Man with cancer credits volunteer with saving his life during the pandemic
When the coronavirus pandemic hit, so did the Pandemic of Love.
Pandemic of Love is a grassroots volunteer organization created by Shelly Tygielski, a mindfulness teacher and community organizer from South Florida.
Tygielski wanted to help her own local community and pair people in need with people who can help. Soon after starting the project, Pandemic of Love spread far beyond South Florida. Volunteers around the world started local chapters and so far the organization has paired nearly 1 million volunteers and families in need.
Beth Eiglarsh, a mom from Hollywood, Florida, signed up as a volunteer at the start of the pandemic. She was paired with a man from New York, who started out as a stranger but became a good friend.
That man was Sean Noriega, a former New York City school teacher who left work after being diagnosed with throat cancer.
Noriega fell on hard times in 2020, and through Pandemic of Love, Eiglarsh was supposed to help him buy groceries. She did much more than that.
"What's also nice about Pandemic of Love, when you're basically put into the life of somebody else, is you learn about them," Eiglarsh told CBS News. "You learn about their day-to-day, you learn about their restrictions. And given his condition with his throat, he can't eat everything."
Noriega explained that Eiglarsh researched what he could and couldn't eat with throat cancer and sent him a package of food that was nearly 40 pounds. "She really did a wonderful, wonderful job," he said.
However, there was something else in the package that ended up changing his life. "I also sent some money and that's how it all started," Eiglarsh said.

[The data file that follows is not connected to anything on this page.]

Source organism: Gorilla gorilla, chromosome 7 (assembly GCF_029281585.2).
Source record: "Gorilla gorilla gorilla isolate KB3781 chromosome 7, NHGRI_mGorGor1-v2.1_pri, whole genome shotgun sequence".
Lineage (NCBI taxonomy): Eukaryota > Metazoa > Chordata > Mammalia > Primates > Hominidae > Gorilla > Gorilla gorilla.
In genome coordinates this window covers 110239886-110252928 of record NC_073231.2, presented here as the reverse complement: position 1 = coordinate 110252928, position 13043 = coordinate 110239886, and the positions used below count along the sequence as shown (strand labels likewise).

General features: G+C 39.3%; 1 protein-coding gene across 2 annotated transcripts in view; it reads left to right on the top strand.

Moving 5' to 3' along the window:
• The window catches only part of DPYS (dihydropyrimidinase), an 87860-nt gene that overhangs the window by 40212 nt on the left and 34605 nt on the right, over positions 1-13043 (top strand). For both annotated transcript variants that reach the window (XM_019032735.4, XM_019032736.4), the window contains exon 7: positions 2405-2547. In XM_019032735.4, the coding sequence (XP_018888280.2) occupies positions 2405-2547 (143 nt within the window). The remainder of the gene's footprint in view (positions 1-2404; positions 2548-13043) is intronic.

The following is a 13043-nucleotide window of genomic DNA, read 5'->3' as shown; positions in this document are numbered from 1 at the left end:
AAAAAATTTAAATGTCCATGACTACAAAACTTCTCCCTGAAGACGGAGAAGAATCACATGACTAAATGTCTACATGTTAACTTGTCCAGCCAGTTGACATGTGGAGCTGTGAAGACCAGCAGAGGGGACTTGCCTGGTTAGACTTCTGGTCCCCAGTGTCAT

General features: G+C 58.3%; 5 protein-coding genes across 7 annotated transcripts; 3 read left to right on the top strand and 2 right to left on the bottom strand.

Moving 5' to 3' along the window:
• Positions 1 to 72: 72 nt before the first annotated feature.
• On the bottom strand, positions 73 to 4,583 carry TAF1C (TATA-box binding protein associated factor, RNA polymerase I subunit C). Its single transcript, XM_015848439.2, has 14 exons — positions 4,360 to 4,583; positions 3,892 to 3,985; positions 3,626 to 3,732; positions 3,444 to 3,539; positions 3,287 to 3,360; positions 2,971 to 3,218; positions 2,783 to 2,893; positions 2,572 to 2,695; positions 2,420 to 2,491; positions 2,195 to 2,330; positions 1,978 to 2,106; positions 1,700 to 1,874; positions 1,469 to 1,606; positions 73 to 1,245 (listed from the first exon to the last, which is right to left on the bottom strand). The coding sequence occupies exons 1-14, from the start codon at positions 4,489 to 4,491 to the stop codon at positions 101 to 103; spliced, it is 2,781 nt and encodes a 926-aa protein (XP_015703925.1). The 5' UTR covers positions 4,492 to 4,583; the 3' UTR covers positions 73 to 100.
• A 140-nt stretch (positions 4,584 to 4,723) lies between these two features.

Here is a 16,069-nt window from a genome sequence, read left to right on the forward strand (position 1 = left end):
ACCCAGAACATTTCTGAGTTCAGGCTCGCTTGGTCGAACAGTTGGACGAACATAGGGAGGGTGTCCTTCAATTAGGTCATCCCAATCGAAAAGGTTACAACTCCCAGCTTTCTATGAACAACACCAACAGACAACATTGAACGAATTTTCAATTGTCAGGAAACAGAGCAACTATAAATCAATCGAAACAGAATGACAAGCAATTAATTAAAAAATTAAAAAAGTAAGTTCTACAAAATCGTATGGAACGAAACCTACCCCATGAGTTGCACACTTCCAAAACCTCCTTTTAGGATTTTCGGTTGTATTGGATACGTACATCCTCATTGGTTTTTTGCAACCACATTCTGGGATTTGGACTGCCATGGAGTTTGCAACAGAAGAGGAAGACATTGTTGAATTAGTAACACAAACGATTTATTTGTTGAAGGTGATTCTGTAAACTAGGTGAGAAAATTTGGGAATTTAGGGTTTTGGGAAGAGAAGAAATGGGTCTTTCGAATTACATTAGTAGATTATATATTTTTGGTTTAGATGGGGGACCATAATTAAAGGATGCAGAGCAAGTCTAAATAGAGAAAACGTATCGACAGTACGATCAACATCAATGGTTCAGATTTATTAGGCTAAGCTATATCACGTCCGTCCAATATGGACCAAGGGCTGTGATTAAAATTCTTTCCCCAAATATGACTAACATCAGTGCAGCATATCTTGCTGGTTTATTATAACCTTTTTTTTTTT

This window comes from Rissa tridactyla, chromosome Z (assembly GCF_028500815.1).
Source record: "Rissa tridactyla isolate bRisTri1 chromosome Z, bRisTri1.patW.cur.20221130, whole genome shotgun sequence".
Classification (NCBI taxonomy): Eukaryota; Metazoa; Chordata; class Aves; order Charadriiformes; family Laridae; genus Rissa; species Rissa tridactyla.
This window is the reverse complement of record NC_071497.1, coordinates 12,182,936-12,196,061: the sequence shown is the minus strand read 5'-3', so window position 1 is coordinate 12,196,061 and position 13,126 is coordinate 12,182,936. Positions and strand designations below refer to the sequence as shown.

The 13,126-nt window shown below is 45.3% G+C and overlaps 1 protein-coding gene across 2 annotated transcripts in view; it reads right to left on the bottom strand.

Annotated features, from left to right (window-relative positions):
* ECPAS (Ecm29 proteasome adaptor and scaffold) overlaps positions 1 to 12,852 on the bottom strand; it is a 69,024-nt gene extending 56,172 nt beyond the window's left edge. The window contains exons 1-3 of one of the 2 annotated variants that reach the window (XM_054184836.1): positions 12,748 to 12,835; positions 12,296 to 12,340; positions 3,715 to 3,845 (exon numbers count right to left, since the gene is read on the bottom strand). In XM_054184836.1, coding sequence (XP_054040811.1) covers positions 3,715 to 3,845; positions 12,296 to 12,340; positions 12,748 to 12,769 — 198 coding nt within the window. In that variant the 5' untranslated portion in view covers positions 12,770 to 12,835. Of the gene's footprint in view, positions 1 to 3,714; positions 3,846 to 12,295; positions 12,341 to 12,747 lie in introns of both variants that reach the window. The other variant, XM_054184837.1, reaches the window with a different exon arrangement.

Noriega needed some medical exams done, but had been putting off his doctor appointments. With the extra money from Eiglarsh, he was able to schedule one.
"Part of the money that Beth had sent me went for my transportation to go there, the copayment," he said. "And as it was, when I went there, the doctor did find something else."
"Realistically, if it were not for Beth's help, I probably would not be healthy enough to sit here and talk to you," Noriega continued.
Now, Noriega regards Eiglarsh as his guardian angel. "When I say she saved my life, I don't take that figuratively, I mean she literally did," he said.
The pair are not alone in the Pandemic of Love. The group says there are over 1,200 volunteers globally who have started 220 local Pandemic of Love chapters and made more than 375,000 matches with those in need.
For Eiglarsh and Noriega, their friendship will last far longer than the pandemic. "Every morning I text him, 'Good morning, sunshine.' And he texts me back, 'Good morning, angel,'" Eiglarsh said.
"And when I use the word angel, I don't use it lightly. I really do mean that word literally, because this lady saved my life," Noriega added.
Noriega spoke so highly of Eiglarsh she was nearly brought to tears. The two said when they are able to travel, they plan on finally meeting in person. "Beth has promised me a trip to New York. And I'm going to hold her on that," Noriega said.
"I can't wait to hug you," Eiglarsh replied.
"Everyone has bad things to say about the pandemic. It's not a good thing. But I gained one of the best gifts of my life in her friendship," Noriega said.